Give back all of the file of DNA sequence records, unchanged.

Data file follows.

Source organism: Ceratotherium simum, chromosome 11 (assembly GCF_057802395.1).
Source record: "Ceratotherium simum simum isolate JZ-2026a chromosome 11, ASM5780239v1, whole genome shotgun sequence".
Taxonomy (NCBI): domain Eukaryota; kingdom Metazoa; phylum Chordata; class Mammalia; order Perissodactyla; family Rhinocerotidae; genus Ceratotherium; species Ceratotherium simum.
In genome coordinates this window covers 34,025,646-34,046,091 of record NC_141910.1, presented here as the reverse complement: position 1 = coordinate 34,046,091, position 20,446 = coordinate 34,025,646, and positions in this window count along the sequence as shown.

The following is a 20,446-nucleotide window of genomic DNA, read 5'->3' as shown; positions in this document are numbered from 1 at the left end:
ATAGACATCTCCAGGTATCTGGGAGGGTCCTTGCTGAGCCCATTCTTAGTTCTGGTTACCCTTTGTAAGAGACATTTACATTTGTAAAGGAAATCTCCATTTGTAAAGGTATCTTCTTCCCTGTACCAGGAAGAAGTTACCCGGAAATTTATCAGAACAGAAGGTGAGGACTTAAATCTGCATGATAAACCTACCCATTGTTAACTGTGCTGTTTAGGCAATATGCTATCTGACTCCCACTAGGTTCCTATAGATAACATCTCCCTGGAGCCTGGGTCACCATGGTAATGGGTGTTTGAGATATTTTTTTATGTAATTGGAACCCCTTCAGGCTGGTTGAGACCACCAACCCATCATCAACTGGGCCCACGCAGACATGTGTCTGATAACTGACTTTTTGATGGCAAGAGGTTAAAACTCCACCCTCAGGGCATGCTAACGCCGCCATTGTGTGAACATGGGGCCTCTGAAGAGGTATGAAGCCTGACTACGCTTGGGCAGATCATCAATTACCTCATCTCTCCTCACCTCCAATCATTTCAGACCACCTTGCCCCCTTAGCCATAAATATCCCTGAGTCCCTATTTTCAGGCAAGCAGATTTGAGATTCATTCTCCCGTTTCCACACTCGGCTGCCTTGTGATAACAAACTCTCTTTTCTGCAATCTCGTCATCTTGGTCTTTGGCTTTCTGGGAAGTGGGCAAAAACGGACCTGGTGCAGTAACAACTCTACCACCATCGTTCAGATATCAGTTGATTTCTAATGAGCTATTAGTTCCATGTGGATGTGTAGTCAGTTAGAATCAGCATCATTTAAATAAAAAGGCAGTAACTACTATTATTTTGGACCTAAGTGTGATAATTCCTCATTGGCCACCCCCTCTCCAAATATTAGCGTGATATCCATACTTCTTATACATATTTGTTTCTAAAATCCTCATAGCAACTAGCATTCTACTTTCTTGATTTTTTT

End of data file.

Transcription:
Source organism: Ceratotherium simum, chromosome 11 (assembly GCF_057802395.1).
Source record: "Ceratotherium simum simum isolate JZ-2026a chromosome 11, ASM5780239v1, whole genome shotgun sequence".
Taxonomy (NCBI): domain Eukaryota; kingdom Metazoa; phylum Chordata; class Mammalia; order Perissodactyla; family Rhinocerotidae; genus Ceratotherium; species Ceratotherium simum.
In genome coordinates this window covers 34,025,646-34,046,091 of record NC_141910.1, presented here as the reverse complement: position 1 = coordinate 34,046,091, position 20,446 = coordinate 34,025,646, and positions in this window count along the sequence as shown.

The following is a 20,446-nucleotide window of genomic DNA, read 5'->3' as shown; positions in this document are numbered from 1 at the left end:
ATAGACATCTCCAGGTATCTGGGAGGGTCCTTGCTGAGCCCATTCTTAGTTCTGGTTACCCTTTGTAAGAGACATTTACATTTGTAAAGGAAATCTCCATTTGTAAAGGTATCTTCTTCCCTGTACCAGGAAGAAGTTACCCGGAAATTTATCAGAACAGAAGGTGAGGACTTAAATCTGCATGATAAACCTACCCATTGTTAACTGTGCTGTTTAGGCAATATGCTATCTGACTCCCACTAGGTTCCTATAGATAACATCTCCCTGGAGCCTGGGTCACCATGGTAATGGGTGTTTGAGATATTTTTTTATGTAATTGGAACCCCTTCAGGCTGGTTGAGACCACCAACCCATCATCAACTGGGCCCACGCAGACATGTGTCTGATAACTGACTTTTTGATGGCAAGAGGTTAAAACTCCACCCTCAGGGCATGCTAACGCCGCCATTGTGTGAACATGGGGCCTCTGAAGAGGTATGAAGCCTGACTACGCTTGGGCAGATCATCAATTACCTCATCTCTCCTCACCTCCAATCATTTCAGACCACCTTGCCCCCTTAGCCATAAATATCCCTGAGTCCCTATTTTCAGGCAAGCAGATTTGAGATTCATTCTCCCGTTTCCACACTCGGCTGCCTTGTGATAACAAACTCTCTTTTCTGCAATCTCGTCATCTTGGTCTTTGGCTTTCTGGGAAGTGGGCAAAAACGGACCTGGTGCAGTAACAACTCTACCACCATCGTTCAGATATCAGTTGATTTCTAATGAGCTATTAGTTCCATGTGGATGTGTAGTCAGTTAGAATCAGCATCATTTAAATAAAAAGGCAGTAACTACTATTATTTTGGACCTAAGTGTGATAATTCCTCATTGGCCACCCCCTCTCCAAATATTAGCGTGATATCCATACTTCTTATACATATTTGTTTCTAAAATCCTCATAGCAACTAGCATTCTACTTTCTTGATTTTTTT